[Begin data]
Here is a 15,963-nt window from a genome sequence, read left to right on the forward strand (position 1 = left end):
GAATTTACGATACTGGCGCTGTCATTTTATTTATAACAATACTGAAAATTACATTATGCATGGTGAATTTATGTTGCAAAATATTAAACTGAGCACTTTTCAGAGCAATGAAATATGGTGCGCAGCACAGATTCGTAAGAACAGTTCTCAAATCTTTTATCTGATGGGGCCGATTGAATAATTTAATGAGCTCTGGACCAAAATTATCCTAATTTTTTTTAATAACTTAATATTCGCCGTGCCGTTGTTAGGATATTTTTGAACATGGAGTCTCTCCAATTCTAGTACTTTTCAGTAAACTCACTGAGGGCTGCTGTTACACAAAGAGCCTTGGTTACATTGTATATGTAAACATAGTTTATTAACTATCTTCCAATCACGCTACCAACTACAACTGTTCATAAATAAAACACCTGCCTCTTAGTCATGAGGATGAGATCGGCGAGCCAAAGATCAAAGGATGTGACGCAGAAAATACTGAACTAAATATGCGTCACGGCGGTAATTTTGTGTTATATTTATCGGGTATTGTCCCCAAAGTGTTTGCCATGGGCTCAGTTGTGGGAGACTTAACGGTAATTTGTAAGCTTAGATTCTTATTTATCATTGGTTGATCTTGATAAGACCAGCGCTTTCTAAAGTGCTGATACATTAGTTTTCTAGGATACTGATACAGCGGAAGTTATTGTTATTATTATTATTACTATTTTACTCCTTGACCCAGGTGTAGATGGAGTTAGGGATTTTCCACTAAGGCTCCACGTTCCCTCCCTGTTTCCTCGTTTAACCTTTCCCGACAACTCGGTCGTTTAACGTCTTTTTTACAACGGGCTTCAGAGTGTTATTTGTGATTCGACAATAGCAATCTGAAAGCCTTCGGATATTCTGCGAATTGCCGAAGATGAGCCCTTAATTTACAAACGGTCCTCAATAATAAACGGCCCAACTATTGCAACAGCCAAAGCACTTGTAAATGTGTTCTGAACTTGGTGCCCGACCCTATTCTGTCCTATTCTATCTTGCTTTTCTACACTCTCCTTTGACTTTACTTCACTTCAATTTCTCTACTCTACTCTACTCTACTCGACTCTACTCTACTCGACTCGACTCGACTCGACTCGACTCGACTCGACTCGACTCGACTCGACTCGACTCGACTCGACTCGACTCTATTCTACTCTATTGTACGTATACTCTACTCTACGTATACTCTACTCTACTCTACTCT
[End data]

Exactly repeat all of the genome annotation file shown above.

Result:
Here is a 15,963-nt window from a genome sequence, read left to right on the forward strand (position 1 = left end):
GAATTTACGATACTGGCGCTGTCATTTTATTTATAACAATACTGAAAATTACATTATGCATGGTGAATTTATGTTGCAAAATATTAAACTGAGCACTTTTCAGAGCAATGAAATATGGTGCGCAGCACAGATTCGTAAGAACAGTTCTCAAATCTTTTATCTGATGGGGCCGATTGAATAATTTAATGAGCTCTGGACCAAAATTATCCTAATTTTTTTTAATAACTTAATATTCGCCGTGCCGTTGTTAGGATATTTTTGAACATGGAGTCTCTCCAATTCTAGTACTTTTCAGTAAACTCACTGAGGGCTGCTGTTACACAAAGAGCCTTGGTTACATTGTATATGTAAACATAGTTTATTAACTATCTTCCAATCACGCTACCAACTACAACTGTTCATAAATAAAACACCTGCCTCTTAGTCATGAGGATGAGATCGGCGAGCCAAAGATCAAAGGATGTGACGCAGAAAATACTGAACTAAATATGCGTCACGGCGGTAATTTTGTGTTATATTTATCGGGTATTGTCCCCAAAGTGTTTGCCATGGGCTCAGTTGTGGGAGACTTAACGGTAATTTGTAAGCTTAGATTCTTATTTATCATTGGTTGATCTTGATAAGACCAGCGCTTTCTAAAGTGCTGATACATTAGTTTTCTAGGATACTGATACAGCGGAAGTTATTGTTATTATTATTATTACTATTTTACTCCTTGACCCAGGTGTAGATGGAGTTAGGGATTTTCCACTAAGGCTCCACGTTCCCTCCCTGTTTCCTCGTTTAACCTTTCCCGACAACTCGGTCGTTTAACGTCTTTTTTACAACGGGCTTCAGAGTGTTATTTGTGATTCGACAATAGCAATCTGAAAGCCTTCGGATATTCTGCGAATTGCCGAAGATGAGCCCTTAATTTACAAACGGTCCTCAATAATAAACGGCCCAACTATTGCAACAGCCAAAGCACTTGTAAATGTGTTCTGAACTTGGTGCCCGACCCTATTCTGTCCTATTCTATCTTGCTTTTCTACACTCTCCTTTGACTTTACTTCACTTCAATTTCTCTACTCTACTCTACTCTACTCGACTCTACTCTACTCGACTCGACTCGACTCGACTCGACTCGACTCGACTCGACTCGACTCGACTCGACTCGACTCGACTCGACTCTATTCTACTCTATTGTACGTATACTCTACTCTACGTATACTCTACTCTACTCTACTCT